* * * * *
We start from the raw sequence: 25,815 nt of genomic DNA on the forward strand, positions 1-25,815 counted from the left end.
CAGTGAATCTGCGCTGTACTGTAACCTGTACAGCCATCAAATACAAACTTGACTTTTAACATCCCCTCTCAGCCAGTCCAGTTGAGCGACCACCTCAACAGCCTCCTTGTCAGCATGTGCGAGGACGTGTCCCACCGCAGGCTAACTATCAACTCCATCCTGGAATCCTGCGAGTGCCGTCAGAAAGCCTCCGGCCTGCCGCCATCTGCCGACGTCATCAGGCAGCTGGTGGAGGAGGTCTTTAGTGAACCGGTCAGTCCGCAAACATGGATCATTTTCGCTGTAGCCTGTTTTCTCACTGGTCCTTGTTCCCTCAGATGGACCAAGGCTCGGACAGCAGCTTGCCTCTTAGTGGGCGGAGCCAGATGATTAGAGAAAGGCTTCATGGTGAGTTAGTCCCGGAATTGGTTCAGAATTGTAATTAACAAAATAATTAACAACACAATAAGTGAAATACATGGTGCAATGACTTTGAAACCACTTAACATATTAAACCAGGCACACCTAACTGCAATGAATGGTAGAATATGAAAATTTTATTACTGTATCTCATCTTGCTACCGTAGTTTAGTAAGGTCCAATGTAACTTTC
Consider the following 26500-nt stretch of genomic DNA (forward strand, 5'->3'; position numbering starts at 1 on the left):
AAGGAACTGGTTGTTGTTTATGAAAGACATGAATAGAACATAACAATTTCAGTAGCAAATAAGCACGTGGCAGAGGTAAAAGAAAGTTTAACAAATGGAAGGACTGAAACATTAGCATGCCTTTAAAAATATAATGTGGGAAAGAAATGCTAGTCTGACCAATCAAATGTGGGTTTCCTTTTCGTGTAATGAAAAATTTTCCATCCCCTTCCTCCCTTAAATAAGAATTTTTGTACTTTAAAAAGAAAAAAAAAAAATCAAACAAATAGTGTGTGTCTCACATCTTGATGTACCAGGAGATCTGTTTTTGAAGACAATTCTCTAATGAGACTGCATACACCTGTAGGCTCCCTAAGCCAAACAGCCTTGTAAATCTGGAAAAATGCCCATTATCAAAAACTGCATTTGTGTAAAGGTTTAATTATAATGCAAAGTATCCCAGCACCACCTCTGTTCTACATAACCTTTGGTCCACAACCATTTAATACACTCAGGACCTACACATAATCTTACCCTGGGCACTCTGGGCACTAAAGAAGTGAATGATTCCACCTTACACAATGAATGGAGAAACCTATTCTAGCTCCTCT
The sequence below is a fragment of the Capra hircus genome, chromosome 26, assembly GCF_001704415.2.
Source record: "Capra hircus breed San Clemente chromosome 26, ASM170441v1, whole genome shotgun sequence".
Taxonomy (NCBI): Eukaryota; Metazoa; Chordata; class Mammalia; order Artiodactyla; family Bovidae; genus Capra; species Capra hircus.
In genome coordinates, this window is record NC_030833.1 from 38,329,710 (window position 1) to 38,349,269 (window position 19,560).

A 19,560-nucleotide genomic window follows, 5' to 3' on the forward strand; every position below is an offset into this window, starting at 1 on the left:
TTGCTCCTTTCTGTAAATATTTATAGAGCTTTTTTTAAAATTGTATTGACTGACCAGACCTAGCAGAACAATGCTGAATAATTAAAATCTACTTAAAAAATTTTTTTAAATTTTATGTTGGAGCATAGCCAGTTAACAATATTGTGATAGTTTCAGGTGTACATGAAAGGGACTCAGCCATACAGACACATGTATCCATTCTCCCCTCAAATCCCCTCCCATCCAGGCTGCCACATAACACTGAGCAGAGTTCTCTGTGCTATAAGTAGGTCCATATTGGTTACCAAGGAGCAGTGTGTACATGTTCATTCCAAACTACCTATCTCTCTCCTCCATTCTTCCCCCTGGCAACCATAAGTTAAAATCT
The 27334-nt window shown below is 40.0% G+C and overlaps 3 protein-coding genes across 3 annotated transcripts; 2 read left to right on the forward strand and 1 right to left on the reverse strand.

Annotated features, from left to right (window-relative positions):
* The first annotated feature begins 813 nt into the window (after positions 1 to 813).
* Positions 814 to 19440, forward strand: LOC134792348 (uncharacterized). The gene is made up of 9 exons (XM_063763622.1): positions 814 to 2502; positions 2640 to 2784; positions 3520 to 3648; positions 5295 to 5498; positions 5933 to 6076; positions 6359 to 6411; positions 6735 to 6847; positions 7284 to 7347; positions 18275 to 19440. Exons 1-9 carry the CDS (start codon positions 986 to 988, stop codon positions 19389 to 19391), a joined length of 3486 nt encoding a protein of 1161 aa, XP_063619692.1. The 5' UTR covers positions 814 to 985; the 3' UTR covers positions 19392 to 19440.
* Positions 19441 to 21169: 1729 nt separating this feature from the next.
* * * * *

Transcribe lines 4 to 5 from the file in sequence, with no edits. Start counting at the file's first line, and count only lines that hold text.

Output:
AAGGAACTGGTTGTTGTTTATGAAAGACATGAATAGAACATAACAATTTCAGTAGCAAATAAGCACGTGGCAGAGGTAAAAGAAAGTTTAACAAATGGAAGGACTGAAACATTAGCATGCCTTTAAAAATATAATGTGGGAAAGAAATGCTAGTCTGACCAATCAAATGTGGGTTTCCTTTTCGTGTAATGAAAAATTTTCCATCCCCTTCCTCCCTTAAATAAGAATTTTTGTACTTTAAAAAGAAAAAAAAAAAATCAAACAAATAGTGTGTGTCTCACATCTTGATGTACCAGGAGATCTGTTTTTGAAGACAATTCTCTAATGAGACTGCATACACCTGTAGGCTCCCTAAGCCAAACAGCCTTGTAAATCTGGAAAAATGCCCATTATCAAAAACTGCATTTGTGTAAAGGTTTAATTATAATGCAAAGTATCCCAGCACCACCTCTGTTCTACATAACCTTTGGTCCACAACCATTTAATACACTCAGGACCTACACATAATCTTACCCTGGGCACTCTGGGCACTAAAGAAGTGAATGATTCCACCTTACACAATGAATGGAGAAACCTATTCTAGCTCCTCT
The sequence below is a fragment of the Capra hircus genome, chromosome 26, assembly GCF_001704415.2.